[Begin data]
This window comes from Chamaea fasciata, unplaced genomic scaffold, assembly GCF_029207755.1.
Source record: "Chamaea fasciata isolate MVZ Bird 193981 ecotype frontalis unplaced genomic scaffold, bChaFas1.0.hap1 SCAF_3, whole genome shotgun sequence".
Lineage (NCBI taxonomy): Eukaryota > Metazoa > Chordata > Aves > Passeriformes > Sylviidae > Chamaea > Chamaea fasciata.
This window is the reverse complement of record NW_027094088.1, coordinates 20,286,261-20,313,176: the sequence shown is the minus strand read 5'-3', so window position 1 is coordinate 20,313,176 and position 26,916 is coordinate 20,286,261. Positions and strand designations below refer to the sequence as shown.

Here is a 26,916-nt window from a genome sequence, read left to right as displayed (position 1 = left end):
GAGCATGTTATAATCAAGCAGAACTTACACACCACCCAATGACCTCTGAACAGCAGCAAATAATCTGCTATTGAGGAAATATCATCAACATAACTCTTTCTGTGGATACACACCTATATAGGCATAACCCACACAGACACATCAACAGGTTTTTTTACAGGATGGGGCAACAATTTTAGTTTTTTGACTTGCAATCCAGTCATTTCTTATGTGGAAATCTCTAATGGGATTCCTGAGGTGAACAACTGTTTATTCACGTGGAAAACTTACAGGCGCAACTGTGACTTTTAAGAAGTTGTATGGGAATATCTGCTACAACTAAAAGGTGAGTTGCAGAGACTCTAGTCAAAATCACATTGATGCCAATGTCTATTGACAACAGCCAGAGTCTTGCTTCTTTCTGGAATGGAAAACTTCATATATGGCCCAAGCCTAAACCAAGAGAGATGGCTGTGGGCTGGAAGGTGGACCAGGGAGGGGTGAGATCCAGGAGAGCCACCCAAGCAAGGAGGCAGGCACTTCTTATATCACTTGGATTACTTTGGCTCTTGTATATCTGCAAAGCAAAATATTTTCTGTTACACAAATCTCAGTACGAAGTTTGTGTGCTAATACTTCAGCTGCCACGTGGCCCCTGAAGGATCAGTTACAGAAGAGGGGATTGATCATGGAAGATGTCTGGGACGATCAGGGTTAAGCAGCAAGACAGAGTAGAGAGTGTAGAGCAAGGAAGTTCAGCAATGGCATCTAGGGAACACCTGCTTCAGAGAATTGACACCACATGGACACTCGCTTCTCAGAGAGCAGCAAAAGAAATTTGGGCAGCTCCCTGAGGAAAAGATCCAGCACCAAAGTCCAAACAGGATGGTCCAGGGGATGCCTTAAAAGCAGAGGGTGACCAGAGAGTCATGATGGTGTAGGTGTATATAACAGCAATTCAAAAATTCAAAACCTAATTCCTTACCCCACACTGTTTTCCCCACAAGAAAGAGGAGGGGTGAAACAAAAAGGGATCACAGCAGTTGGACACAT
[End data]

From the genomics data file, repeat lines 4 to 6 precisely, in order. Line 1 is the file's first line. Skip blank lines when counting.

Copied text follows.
This window is the reverse complement of record NW_027094088.1, coordinates 20,286,261-20,313,176: the sequence shown is the minus strand read 5'-3', so window position 1 is coordinate 20,313,176 and position 26,916 is coordinate 20,286,261. Positions and strand designations below refer to the sequence as shown.

Here is a 26,916-nt window from a genome sequence, read left to right as displayed (position 1 = left end):
GAGCATGTTATAATCAAGCAGAACTTACACACCACCCAATGACCTCTGAACAGCAGCAAATAATCTGCTATTGAGGAAATATCATCAACATAACTCTTTCTGTGGATACACACCTATATAGGCATAACCCACACAGACACATCAACAGGTTTTTTTACAGGATGGGGCAACAATTTTAGTTTTTTGACTTGCAATCCAGTCATTTCTTATGTGGAAATCTCTAATGGGATTCCTGAGGTGAACAACTGTTTATTCACGTGGAAAACTTACAGGCGCAACTGTGACTTTTAAGAAGTTGTATGGGAATATCTGCTACAACTAAAAGGTGAGTTGCAGAGACTCTAGTCAAAATCACATTGATGCCAATGTCTATTGACAACAGCCAGAGTCTTGCTTCTTTCTGGAATGGAAAACTTCATATATGGCCCAAGCCTAAACCAAGAGAGATGGCTGTGGGCTGGAAGGTGGACCAGGGAGGGGTGAGATCCAGGAGAGCCACCCAAGCAAGGAGGCAGGCACTTCTTATATCACTTGGATTACTTTGGCTCTTGTATATCTGCAAAGCAAAATATTTTCTGTTACACAAATCTCAGTACGAAGTTTGTGTGCTAATACTTCAGCTGCCACGTGGCCCCTGAAGGATCAGTTACAGAAGAGGGGATTGATCATGGAAGATGTCTGGGACGATCAGGGTTAAGCAGCAAGACAGAGTAGAGAGTGTAGAGCAAGGAAGTTCAGCAATGGCATCTAGGGAACACCTGCTTCAGAGAATTGACACCACATGGACACTCGCTTCTCAGAGAGCAGCAAAAGAAATTTGGGCAGCTCCCTGAGGAAAAGATCCAGCACCAAAGTCCAAACAGGATGGTCCAGGGGATGCCTTAAAAGCAGAGGGTGACCAGAGAGTCATGATGGTGTAGGTGTATATAACAGCAATTCAAAAATTCAAAACCTAATTCCTTACCCCACACTGTTTTCCCCACAAGAAAGAGGAGGGGTGAAACAAAAAGGGATCACAGCAGTTGGACACAT